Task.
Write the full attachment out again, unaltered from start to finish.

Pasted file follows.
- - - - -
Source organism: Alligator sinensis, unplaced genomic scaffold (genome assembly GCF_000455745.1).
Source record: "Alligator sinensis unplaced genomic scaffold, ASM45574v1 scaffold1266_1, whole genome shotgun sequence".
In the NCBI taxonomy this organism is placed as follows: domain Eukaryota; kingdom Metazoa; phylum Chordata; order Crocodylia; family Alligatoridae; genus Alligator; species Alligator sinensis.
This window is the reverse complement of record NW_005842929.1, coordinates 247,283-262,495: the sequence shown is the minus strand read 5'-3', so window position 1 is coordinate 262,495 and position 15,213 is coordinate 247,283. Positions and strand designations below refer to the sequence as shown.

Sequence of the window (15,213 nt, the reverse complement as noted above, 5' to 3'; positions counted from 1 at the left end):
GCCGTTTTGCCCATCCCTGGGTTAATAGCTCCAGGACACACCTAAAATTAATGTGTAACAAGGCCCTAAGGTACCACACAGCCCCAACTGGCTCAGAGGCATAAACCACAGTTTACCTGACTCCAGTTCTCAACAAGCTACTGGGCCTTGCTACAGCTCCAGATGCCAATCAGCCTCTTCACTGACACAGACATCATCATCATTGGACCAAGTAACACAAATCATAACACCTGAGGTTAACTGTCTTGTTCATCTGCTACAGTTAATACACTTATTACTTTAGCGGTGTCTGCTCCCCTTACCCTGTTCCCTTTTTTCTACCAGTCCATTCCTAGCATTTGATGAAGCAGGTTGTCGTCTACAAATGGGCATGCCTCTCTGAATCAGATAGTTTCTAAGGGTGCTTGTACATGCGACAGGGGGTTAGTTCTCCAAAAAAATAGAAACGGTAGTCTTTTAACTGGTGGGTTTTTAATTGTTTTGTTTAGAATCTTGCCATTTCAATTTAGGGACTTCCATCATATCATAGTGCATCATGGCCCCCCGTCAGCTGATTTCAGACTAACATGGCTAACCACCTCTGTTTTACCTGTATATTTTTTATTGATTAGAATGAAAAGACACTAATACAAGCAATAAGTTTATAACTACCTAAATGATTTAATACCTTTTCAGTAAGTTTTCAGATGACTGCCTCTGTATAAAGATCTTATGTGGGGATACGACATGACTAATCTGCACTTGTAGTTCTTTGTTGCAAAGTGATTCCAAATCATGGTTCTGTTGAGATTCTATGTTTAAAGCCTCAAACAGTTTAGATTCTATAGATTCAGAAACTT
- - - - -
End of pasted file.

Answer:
Source organism: Alligator sinensis, unplaced genomic scaffold (genome assembly GCF_000455745.1).
Source record: "Alligator sinensis unplaced genomic scaffold, ASM45574v1 scaffold1266_1, whole genome shotgun sequence".
In the NCBI taxonomy this organism is placed as follows: domain Eukaryota; kingdom Metazoa; phylum Chordata; order Crocodylia; family Alligatoridae; genus Alligator; species Alligator sinensis.
This window is the reverse complement of record NW_005842929.1, coordinates 247,283-262,495: the sequence shown is the minus strand read 5'-3', so window position 1 is coordinate 262,495 and position 15,213 is coordinate 247,283. Positions and strand designations below refer to the sequence as shown.

Sequence of the window (15,213 nt, the reverse complement as noted above, 5' to 3'; positions counted from 1 at the left end):
GCCGTTTTGCCCATCCCTGGGTTAATAGCTCCAGGACACACCTAAAATTAATGTGTAACAAGGCCCTAAGGTACCACACAGCCCCAACTGGCTCAGAGGCATAAACCACAGTTTACCTGACTCCAGTTCTCAACAAGCTACTGGGCCTTGCTACAGCTCCAGATGCCAATCAGCCTCTTCACTGACACAGACATCATCATCATTGGACCAAGTAACACAAATCATAACACCTGAGGTTAACTGTCTTGTTCATCTGCTACAGTTAATACACTTATTACTTTAGCGGTGTCTGCTCCCCTTACCCTGTTCCCTTTTTTCTACCAGTCCATTCCTAGCATTTGATGAAGCAGGTTGTCGTCTACAAATGGGCATGCCTCTCTGAATCAGATAGTTTCTAAGGGTGCTTGTACATGCGACAGGGGGTTAGTTCTCCAAAAAAATAGAAACGGTAGTCTTTTAACTGGTGGGTTTTTAATTGTTTTGTTTAGAATCTTGCCATTTCAATTTAGGGACTTCCATCATATCATAGTGCATCATGGCCCCCCGTCAGCTGATTTCAGACTAACATGGCTAACCACCTCTGTTTTACCTGTATATTTTTTATTGATTAGAATGAAAAGACACTAATACAAGCAATAAGTTTATAACTACCTAAATGATTTAATACCTTTTCAGTAAGTTTTCAGATGACTGCCTCTGTATAAAGATCTTATGTGGGGATACGACATGACTAATCTGCACTTGTAGTTCTTTGTTGCAAAGTGATTCCAAATCATGGTTCTGTTGAGATTCTATGTTTAAAGCCTCAAACAGTTTAGATTCTATAGATTCAGAAACTT